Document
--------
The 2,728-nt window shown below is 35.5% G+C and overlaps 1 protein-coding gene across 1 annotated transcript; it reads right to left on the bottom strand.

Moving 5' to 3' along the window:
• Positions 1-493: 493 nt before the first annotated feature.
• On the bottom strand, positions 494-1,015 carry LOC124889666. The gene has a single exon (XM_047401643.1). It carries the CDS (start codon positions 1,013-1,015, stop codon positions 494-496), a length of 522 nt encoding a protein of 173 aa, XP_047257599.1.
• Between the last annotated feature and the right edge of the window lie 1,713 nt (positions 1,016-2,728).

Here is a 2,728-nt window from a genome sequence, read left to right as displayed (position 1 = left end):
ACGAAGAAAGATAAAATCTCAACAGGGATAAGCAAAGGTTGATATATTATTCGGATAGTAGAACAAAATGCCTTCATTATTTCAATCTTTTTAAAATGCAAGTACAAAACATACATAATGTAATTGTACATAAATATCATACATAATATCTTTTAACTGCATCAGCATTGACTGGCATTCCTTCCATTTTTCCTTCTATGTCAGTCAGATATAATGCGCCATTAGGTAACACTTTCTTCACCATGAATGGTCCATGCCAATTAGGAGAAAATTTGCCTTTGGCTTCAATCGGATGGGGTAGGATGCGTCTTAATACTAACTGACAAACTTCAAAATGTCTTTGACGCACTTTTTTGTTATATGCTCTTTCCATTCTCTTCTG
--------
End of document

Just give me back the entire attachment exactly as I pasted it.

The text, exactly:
The 2,728-nt window shown below is 35.5% G+C and overlaps 1 protein-coding gene across 1 annotated transcript; it reads right to left on the bottom strand.

Moving 5' to 3' along the window:
• Positions 1-493: 493 nt before the first annotated feature.
• On the bottom strand, positions 494-1,015 carry LOC124889666. The gene has a single exon (XM_047401643.1). It carries the CDS (start codon positions 1,013-1,015, stop codon positions 494-496), a length of 522 nt encoding a protein of 173 aa, XP_047257599.1.
• Between the last annotated feature and the right edge of the window lie 1,713 nt (positions 1,016-2,728).

Here is a 2,728-nt window from a genome sequence, read left to right as displayed (position 1 = left end):
ACGAAGAAAGATAAAATCTCAACAGGGATAAGCAAAGGTTGATATATTATTCGGATAGTAGAACAAAATGCCTTCATTATTTCAATCTTTTTAAAATGCAAGTACAAAACATACATAATGTAATTGTACATAAATATCATACATAATATCTTTTAACTGCATCAGCATTGACTGGCATTCCTTCCATTTTTCCTTCTATGTCAGTCAGATATAATGCGCCATTAGGTAACACTTTCTTCACCATGAATGGTCCATGCCAATTAGGAGAAAATTTGCCTTTGGCTTCAATCGGATGGGGTAGGATGCGTCTTAATACTAACTGACAAACTTCAAAATGTCTTTGACGCACTTTTTTGTTATATGCTCTTTCCATTCTCTTCTG